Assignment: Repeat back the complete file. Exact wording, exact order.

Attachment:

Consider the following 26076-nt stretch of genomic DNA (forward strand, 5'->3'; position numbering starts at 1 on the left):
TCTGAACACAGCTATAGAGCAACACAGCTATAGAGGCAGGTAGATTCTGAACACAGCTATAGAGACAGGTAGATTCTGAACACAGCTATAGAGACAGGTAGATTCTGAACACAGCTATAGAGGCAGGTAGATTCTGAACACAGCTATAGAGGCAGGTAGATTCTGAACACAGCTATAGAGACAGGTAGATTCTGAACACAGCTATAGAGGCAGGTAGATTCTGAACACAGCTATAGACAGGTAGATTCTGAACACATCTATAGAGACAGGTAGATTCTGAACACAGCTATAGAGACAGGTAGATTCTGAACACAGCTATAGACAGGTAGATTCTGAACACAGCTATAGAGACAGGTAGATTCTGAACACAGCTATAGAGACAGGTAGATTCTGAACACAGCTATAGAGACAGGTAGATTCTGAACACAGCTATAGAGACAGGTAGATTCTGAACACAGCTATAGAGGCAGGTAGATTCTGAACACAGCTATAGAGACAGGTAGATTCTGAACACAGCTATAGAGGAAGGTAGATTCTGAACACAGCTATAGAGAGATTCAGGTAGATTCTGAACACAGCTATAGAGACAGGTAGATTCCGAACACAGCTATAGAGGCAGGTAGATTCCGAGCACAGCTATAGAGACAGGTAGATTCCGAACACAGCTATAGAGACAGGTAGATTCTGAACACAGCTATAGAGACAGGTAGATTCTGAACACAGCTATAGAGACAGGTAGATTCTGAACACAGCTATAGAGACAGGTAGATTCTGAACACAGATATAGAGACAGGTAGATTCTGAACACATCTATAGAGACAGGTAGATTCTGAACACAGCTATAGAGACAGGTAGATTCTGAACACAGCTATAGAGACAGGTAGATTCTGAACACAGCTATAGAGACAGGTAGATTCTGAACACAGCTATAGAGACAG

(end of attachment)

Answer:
Consider the following 26076-nt stretch of genomic DNA (forward strand, 5'->3'; position numbering starts at 1 on the left):
TCTGAACACAGCTATAGAGCAACACAGCTATAGAGGCAGGTAGATTCTGAACACAGCTATAGAGACAGGTAGATTCTGAACACAGCTATAGAGACAGGTAGATTCTGAACACAGCTATAGAGGCAGGTAGATTCTGAACACAGCTATAGAGGCAGGTAGATTCTGAACACAGCTATAGAGACAGGTAGATTCTGAACACAGCTATAGAGGCAGGTAGATTCTGAACACAGCTATAGACAGGTAGATTCTGAACACATCTATAGAGACAGGTAGATTCTGAACACAGCTATAGAGACAGGTAGATTCTGAACACAGCTATAGACAGGTAGATTCTGAACACAGCTATAGAGACAGGTAGATTCTGAACACAGCTATAGAGACAGGTAGATTCTGAACACAGCTATAGAGACAGGTAGATTCTGAACACAGCTATAGAGACAGGTAGATTCTGAACACAGCTATAGAGGCAGGTAGATTCTGAACACAGCTATAGAGACAGGTAGATTCTGAACACAGCTATAGAGGAAGGTAGATTCTGAACACAGCTATAGAGAGATTCAGGTAGATTCTGAACACAGCTATAGAGACAGGTAGATTCCGAACACAGCTATAGAGGCAGGTAGATTCCGAGCACAGCTATAGAGACAGGTAGATTCCGAACACAGCTATAGAGACAGGTAGATTCTGAACACAGCTATAGAGACAGGTAGATTCTGAACACAGCTATAGAGACAGGTAGATTCTGAACACAGCTATAGAGACAGGTAGATTCTGAACACAGATATAGAGACAGGTAGATTCTGAACACATCTATAGAGACAGGTAGATTCTGAACACAGCTATAGAGACAGGTAGATTCTGAACACAGCTATAGAGACAGGTAGATTCTGAACACAGCTATAGAGACAGGTAGATTCTGAACACAGCTATAGAGACAG